A joint account is a bank account exactly the same as a regular account. The only difference is that the joint account is shared by two or more individuals with the same account privileges. Any member with their name on the joint account has access to all the funds in the account, can withdraw from the account as well as deposit money in it. The point of having a joint account is to have equally shared rights and responsibilities. Hence, one should only open a joint bank account with someone trustworthy. All activity in the account is recorded and can be viewed by all the members of the account. Typically, married couples have joint accounts, business partners, as well as aging parents who require their children to take care of their finances.Explore Definition
Advantages of a joint account:
• A joint account allows you and the other signatory members to have easy and convenient access to all the funds, making life easier since all the transaction happen in one place; whether money is withdrawn or being deposited.
• In the event of death of any member of the joint account, the designated survivor continues to have full access to the funds. This helps to avoid financial and legal complications when the survivor needs to access funds.
• One of the biggest advantages of a joint account is the ability to help the old parents or any senior family members to manage their money, especially when they become unable to do so on their own.
• With a joint account since you can monitor all your collective activity, it gives you a much better understanding of combined cash-flow. Thereby, you can have a clearer understanding of spending as well as saving patterns with the other members of the account.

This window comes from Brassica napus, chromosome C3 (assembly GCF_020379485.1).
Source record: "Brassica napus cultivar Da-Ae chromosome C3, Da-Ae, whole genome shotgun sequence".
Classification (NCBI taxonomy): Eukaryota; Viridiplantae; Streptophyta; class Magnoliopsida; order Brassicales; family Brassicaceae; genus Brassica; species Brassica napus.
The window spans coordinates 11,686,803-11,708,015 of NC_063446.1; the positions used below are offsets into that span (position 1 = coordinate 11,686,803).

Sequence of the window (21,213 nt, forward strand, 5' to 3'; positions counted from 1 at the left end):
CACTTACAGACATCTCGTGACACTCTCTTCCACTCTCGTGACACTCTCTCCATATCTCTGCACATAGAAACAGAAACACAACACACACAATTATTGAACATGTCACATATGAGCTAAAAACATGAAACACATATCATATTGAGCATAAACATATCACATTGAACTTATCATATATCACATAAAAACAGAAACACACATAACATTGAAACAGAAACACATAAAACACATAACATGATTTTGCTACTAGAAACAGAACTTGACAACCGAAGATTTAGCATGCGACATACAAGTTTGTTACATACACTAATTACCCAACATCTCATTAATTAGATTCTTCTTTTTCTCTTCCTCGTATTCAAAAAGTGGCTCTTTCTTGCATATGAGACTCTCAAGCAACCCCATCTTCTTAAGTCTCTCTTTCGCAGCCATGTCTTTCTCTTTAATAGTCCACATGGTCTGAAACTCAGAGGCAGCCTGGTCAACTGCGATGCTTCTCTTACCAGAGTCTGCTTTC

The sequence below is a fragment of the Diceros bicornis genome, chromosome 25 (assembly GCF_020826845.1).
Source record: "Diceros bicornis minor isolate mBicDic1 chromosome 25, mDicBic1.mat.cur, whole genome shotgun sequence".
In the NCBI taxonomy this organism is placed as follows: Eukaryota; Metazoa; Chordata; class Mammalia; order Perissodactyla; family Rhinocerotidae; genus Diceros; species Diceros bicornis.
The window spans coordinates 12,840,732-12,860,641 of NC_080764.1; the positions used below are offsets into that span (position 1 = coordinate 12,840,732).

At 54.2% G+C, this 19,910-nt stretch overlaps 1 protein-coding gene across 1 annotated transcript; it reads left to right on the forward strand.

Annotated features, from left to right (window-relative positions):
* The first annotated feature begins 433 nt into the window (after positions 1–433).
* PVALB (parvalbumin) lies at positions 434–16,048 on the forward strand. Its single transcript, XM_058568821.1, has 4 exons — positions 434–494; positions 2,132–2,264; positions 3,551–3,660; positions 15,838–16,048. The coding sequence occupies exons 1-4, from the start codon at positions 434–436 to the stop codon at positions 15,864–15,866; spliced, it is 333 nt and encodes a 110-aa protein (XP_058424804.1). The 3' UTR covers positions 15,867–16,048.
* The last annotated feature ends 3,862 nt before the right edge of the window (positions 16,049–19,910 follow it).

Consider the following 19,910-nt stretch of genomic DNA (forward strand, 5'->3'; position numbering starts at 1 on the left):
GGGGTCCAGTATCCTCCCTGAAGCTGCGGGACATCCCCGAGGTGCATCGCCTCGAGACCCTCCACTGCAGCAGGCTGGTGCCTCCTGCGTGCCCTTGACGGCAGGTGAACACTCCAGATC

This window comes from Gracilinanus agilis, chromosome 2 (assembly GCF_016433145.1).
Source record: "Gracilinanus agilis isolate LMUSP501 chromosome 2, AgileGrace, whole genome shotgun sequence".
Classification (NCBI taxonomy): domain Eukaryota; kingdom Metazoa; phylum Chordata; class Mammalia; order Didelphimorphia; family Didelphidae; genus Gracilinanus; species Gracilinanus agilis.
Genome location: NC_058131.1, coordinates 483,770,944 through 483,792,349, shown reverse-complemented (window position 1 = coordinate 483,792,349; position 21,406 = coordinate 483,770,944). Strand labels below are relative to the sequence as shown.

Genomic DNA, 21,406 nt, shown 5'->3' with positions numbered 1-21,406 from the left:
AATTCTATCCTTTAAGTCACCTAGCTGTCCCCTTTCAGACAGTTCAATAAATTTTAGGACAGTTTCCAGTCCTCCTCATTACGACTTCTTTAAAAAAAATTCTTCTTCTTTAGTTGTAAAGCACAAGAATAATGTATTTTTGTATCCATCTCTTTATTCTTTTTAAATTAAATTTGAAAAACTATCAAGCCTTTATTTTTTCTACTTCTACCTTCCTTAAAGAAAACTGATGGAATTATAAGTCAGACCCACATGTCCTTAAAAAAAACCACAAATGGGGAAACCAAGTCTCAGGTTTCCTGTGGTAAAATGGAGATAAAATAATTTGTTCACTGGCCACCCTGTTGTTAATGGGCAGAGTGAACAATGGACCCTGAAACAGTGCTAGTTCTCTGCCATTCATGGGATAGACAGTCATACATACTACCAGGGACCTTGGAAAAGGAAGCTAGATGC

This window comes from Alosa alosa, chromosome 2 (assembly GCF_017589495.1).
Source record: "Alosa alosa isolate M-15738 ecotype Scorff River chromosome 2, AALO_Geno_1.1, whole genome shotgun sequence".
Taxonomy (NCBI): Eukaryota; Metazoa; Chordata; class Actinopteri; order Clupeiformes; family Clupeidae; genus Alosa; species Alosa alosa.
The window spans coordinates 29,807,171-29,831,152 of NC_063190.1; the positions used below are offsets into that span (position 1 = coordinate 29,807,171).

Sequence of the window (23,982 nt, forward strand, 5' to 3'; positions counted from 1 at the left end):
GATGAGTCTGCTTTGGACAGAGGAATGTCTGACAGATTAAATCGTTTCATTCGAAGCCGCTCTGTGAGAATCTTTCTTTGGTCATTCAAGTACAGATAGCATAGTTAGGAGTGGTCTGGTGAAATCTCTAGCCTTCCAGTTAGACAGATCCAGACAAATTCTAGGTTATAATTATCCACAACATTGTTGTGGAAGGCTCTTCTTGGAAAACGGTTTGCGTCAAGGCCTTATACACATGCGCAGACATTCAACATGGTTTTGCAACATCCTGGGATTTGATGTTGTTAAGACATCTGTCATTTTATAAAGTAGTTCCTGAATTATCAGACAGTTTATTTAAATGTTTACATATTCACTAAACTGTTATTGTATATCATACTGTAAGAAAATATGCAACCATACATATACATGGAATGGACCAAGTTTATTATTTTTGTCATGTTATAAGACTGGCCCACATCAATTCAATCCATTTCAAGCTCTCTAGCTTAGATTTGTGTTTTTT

Disadvantages of a joint account:
• Though having a joint account makes financial transactions easier and convenient, but at the same time, it could be quite unpleasant and risky in a situation of divorce of a couple sharing the account or separation among the members. You may lose all your funds since both or all the account holders have equal rights to spend or withdraw the funds.
• Sometimes you may not want to make it known where you spend money. In that case, with a joint account, you lose your financial privacy as joint account allows access for each member to know about all the transaction details.
• In case of any loan default, it is the lender’s right to retrieve funds from your account. If a wife has been using the husband’s credit card a lot and the husband has not made any payments on his credit cards for several months and the credit card is at the same bank as their joint account, then the bank could theoretically pull from the joint chequing account to pay the debts.
• Due to equal rights towards the joint account for all the embers, any member have the right to withdraw any some or all of the funds regardless of who deposited when into the account.
To open a joint account, one must complete an application form with personal details of all the account holders. Some banks may also request proof of address and identity in the form of bills, passport or driver’s license.